Friday, March 13, 2015

More Japanese Art and Culture

Here is the next part of my Japanese art/culture unit. The kids get to learn about the Japanese tea ceremony and calligraphy.

The Way Of Tea

Tea ceremonies is Japan can last up to six hours long. So my tea ceremony is a kid friendly version that is a lot shorter in time.

When I start  the tea ceremony, five students are chosen to participate- 1 hostess and four tea drinkers.

Before the 'ceremony' starts the kids all have to wash their hands to purify themselves. They then bow silently to the hostess.

As the kids enter into the 'tea room' they stop and admire a  piece of art work. They each have to give some kind of words of admiration about the beauty of the art work to the tea hostess.

Above you can see the kids starting of eating a sweet treat or higashi. Japanese tea is extremely bitter. Keeping a harmonious balance is important to the Japanese. So the ceremony is started with a sweet treat to balance out the bitter tea. They always have to bow and thank the hostess for the treat.

The kids are served the tea in order, by the oldest to the youngest. The tea cup is held in the left hand and the tea is poured. Then the right hand turns the cup three times to the left. The kids then drink the tea. And the cup is turned back three times to the right. The purpose of turning the cup is for every one to admire the beauty of the ceramic cups.

Calligraphy (Shodo) The Way of Writing

Calligraphy is a traditional part of Japanese culture. Elementary students in Japan learn the basics of calligraphy in penmanship classes.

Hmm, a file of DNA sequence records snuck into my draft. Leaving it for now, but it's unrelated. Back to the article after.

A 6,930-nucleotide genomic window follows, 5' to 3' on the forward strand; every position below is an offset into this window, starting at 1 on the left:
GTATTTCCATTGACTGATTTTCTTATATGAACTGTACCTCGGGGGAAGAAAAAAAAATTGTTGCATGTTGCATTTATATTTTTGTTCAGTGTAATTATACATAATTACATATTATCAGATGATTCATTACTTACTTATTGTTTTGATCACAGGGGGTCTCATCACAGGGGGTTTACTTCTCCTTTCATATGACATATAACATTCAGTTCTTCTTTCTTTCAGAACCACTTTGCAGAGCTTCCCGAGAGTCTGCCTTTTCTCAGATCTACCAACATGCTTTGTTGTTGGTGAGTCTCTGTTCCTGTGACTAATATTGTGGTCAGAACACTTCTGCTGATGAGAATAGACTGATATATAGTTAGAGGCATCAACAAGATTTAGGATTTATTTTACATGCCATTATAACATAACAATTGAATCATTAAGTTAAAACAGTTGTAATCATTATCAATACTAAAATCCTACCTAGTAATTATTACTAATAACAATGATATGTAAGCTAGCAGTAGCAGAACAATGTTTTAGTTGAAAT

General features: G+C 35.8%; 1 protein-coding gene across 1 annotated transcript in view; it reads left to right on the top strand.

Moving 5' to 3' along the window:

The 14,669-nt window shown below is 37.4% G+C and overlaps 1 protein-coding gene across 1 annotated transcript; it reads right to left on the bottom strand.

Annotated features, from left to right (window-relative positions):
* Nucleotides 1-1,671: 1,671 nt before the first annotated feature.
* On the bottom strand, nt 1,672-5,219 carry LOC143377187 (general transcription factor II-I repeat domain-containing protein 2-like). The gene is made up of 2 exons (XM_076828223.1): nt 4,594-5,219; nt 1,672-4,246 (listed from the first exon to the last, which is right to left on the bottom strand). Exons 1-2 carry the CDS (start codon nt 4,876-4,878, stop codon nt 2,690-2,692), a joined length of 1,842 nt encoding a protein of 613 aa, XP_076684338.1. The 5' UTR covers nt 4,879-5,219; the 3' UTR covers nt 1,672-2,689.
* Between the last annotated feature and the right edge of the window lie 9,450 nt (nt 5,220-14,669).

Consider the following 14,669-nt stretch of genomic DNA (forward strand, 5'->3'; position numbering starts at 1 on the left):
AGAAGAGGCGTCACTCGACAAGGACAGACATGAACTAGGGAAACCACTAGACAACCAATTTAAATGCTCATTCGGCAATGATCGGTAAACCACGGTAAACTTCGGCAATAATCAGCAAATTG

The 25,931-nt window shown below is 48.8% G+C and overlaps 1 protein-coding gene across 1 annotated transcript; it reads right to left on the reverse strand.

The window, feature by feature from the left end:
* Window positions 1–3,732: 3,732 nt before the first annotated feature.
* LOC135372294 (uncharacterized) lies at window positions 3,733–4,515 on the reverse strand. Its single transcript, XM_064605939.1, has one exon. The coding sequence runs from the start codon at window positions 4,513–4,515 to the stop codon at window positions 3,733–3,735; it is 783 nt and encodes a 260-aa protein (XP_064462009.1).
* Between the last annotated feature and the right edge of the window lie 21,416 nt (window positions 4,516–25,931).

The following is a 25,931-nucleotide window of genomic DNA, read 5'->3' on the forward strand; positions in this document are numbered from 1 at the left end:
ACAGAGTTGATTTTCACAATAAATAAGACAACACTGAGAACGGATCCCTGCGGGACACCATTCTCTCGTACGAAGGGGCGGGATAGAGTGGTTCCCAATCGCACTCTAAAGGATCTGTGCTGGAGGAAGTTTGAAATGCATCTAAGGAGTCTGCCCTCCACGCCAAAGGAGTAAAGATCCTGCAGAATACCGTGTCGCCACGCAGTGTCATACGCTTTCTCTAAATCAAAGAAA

For the calligraphy part of the unit  I show them examples of Japanese Kanji; which are an adaption of Chinese characters. 

First, they kids get to make the ink. They do this by using an ink stick, which is ground into ink stone with water. 

They then get to try make different Kanji characters using different sized calligraphy brushes. They press hard with the brushes to make thick lines and press softly to make thinner lines. They are also reminded to hold the brushes straight up and down, not at an angle. There is also a metal bar called a bunchin that can be used to weigh down their papers while they are writing.

The Logistics

The whole unit lasted about 7 weeks, as we meet once a week for 45 minutes. The printmaking took the most amount of time, about 3 weeks. I also had my intern with me, which helped with the  printing process, as I only had two print stations.

If you want to see more of my Japanese art unit, you can check it out here.

I can't end this post without  a big 'thank you' to the Japan Fulbright Memorial Fund. One of the highlights of my teaching career!

I'd like to hear what you think about this Japanese art/culture unit. You can comment below.

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